The announcement to float on the LSE follows Keystone’s conversion to an alternative business structure (ABS) in 2013 and an additional £3.5m cash injection from private equity firm Root Capital the following year. According to the firm, turnover stood at £26m for the financial year 2016/17.
Keystone’s float follows in the footsteps of Gateley’s landmark listing in 2015 and Gordon Dadds, which became the second law firm to float in August after a reverse takeover bid.
There have been mixed fortunes for listed law firms to date. While Slater and Gordon, which became the first law firm in the world to go public when it floated on the Australian Securities Exchange in 2007 has seen its fair share of difficulties – not least in the UK following its £637m acquisition of Quindell’s (now Watchstone Group) professional services division, arguably partners at Gateley have seen the law firm go from strength-to-strength, with a double digit increase in revenue of 16% to £77.6m for this financial year.
Veteran partners at the firm also reaped the benefits of a recent share sale which saw select partners taking home almost £500,000 after a stake in the top 50 UK law firm was sold for nearly £10m just last month.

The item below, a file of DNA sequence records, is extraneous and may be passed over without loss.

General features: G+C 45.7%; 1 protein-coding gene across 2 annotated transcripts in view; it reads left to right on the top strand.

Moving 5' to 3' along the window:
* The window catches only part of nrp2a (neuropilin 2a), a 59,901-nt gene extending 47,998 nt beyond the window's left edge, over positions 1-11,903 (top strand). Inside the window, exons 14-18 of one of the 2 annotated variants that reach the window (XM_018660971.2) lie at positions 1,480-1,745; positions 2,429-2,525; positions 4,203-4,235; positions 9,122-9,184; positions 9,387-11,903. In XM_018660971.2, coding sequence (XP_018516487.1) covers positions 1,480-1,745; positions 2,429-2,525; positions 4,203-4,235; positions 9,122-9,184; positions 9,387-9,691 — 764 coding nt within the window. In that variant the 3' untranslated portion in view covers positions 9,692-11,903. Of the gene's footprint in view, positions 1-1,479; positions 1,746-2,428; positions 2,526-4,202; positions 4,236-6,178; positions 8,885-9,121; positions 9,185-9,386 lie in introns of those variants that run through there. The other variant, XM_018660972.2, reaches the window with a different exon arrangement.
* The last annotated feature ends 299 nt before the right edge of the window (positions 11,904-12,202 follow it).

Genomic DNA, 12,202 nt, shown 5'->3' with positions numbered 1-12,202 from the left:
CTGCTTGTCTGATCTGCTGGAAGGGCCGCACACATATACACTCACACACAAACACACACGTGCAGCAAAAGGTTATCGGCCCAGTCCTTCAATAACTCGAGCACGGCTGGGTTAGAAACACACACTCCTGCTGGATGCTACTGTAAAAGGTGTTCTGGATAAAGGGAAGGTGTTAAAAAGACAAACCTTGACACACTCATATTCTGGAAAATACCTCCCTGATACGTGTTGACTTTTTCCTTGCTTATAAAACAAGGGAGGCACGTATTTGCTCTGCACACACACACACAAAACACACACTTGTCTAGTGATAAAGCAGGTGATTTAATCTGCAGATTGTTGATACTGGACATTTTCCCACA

Keystone Law has turned to boutique private equity house Root Capital to fund its growth plans, raising £3.15m in return for a 35% stake in its business.
The capital will be used in part to expand the firm’s infrastructure, and partly to acquire an equity interest from founding partner, Charles Stringer, who is retiring as IT and finance director, taking on a non-executive position and acquiring a small share of the business.
Keystone managing partner, Simon Philips, will hold a seat on the board, alongside IT director Maurice Tunney – who joined from Fieldfisher earlier this month and replaces Stringer – as well as managing partner James Knight, and directors Will Robins and Mark Machray. Keystone has also secured a financial director to start at the end of the year.
Keystone managing partner James Knight said: ‘This move signifies one of the most significant strategic developments in Keystone’s 12 year history. We have always experienced strong organic growth and this additional capital injection will help us to realise our more ambitious growth plans. Root’s investment really will enable us to rapidly improve the facilities Keystone provides to its lawyers and the service it delivers to its clients.’
According to Root Capital’s website, the private equity house ‘invests in growth businesses in the equity gap and also relish challenging deals, including public-to-privates, distressed situations and businesses which need major changes to improve their underlying strength and value.’